CHEVERLY, Md. — 1 in every 4 deaths in the United States is caused by heart disease. It's the leading cause for both men and women. As prevalent as it is, heart disease often has no warning. But with today's technology, there are minimally-invasive and extremely low-risk ways to prevent the epidemic. The Heart and Vascular Care Program at University of Maryland Capital Region Health puts the patient first amid advanced methods and preeminent health care. The doctors and staff treated their 300th patient last year and are well versed in all coronary issues. 

Prince George's County residents, as well as those in neighboring areas, can look to UM Capital Region Health for safe open heart surgical procedures. One of these is coronary artery bypass grafting. It's common for the three arteries in the heart to get blocked over time. Heart surgeons have mostly used stents to open individual blocked vessels. But if all three are blocked simultaneously and the patient meets other criteria, the grafting procedure is the best option. With this method other arteries and veins in the body are used to strengthen the coronary arteries, and give the heart oxygen it needs. The procedure is low-risk and the best option to ward against heart attacks and heart failure.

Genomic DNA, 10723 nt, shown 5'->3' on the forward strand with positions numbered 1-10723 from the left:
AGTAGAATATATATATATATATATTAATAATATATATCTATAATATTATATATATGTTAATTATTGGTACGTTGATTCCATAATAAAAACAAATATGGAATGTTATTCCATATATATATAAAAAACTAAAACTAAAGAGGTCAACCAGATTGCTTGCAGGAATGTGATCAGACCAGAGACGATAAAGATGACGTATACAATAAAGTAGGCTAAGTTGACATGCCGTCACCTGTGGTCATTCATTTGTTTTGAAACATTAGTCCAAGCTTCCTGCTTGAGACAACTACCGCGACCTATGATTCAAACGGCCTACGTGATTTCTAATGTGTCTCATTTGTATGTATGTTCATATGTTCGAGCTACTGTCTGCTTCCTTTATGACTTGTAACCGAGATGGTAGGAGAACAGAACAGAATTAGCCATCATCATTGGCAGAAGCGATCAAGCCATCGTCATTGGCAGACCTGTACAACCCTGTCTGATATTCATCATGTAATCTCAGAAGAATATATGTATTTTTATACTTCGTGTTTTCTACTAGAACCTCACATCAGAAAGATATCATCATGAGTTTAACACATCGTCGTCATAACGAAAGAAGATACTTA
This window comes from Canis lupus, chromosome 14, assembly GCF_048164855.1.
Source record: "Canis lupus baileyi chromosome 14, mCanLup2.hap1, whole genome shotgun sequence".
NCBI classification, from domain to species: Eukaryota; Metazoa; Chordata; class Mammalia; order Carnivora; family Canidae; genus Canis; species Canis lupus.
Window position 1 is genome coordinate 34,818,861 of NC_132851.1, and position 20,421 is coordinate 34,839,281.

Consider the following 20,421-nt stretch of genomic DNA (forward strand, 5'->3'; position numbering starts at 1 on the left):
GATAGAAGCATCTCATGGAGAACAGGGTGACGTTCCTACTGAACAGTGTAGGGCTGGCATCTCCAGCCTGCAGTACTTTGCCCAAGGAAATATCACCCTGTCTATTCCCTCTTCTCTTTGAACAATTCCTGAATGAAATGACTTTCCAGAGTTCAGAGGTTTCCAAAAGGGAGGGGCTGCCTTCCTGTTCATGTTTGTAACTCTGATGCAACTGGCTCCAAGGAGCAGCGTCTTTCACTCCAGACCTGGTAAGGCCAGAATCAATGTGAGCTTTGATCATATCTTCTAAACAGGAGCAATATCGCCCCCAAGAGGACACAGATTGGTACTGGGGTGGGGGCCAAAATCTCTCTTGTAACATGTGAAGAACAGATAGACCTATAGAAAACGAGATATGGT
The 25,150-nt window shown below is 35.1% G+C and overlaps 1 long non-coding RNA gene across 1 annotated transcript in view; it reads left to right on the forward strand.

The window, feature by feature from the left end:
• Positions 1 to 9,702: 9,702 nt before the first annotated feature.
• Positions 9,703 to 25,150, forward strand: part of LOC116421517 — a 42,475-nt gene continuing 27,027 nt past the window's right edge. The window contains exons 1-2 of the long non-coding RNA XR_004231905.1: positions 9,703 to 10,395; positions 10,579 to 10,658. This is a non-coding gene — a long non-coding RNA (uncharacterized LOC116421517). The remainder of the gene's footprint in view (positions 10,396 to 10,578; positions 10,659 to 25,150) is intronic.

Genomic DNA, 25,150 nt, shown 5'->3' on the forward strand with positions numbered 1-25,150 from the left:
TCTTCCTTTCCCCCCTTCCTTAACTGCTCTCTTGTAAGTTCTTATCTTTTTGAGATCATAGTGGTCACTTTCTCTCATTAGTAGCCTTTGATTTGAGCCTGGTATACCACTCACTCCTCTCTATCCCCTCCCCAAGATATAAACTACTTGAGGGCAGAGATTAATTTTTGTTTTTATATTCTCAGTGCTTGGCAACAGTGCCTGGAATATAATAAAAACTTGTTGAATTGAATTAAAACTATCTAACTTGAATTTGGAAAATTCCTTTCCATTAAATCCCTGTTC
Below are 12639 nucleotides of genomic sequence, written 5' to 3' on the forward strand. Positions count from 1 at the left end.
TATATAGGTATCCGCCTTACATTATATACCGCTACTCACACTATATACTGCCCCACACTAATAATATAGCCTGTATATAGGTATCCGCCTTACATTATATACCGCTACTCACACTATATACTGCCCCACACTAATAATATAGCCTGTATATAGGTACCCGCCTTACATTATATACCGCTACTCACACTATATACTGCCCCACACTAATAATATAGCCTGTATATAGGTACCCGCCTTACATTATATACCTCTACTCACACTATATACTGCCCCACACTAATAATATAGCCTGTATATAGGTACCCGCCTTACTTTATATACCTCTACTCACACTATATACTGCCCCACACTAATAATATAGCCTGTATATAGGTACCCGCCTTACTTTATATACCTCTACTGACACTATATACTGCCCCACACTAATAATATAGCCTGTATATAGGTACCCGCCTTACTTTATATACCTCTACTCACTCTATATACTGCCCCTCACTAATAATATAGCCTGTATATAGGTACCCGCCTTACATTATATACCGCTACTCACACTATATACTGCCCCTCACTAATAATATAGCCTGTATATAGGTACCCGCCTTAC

There are steps to take before any open heart procedures are necessary. One is staying informed and taking advantage of screenings and tests that can reveal warning signs. Blood pressure tests and other treatments will be available at the free Health Matters Expo Thursday, Feb. 21 at Kentland Community Center in Landover, Md. Dr. Jamie Brown, the Medical Director of Cardiac Surgery from UM Capital Region Health, and other professionals will be on hand to share their expertise. Take advantage of the guidance from these experts and the plethora of tests available. Knowledge gives you the power to prevent grave diseases and take control of your health.

The WUSA9 Health Matters Expo will take place Thursday, Feb. 21 between 12 p.m. and 7 p.m. at 2413 Pinebrook Ave, Landover, MD, 20785.

This article is sponsored by UM Capital Region Health. Additional information provided by the CDC

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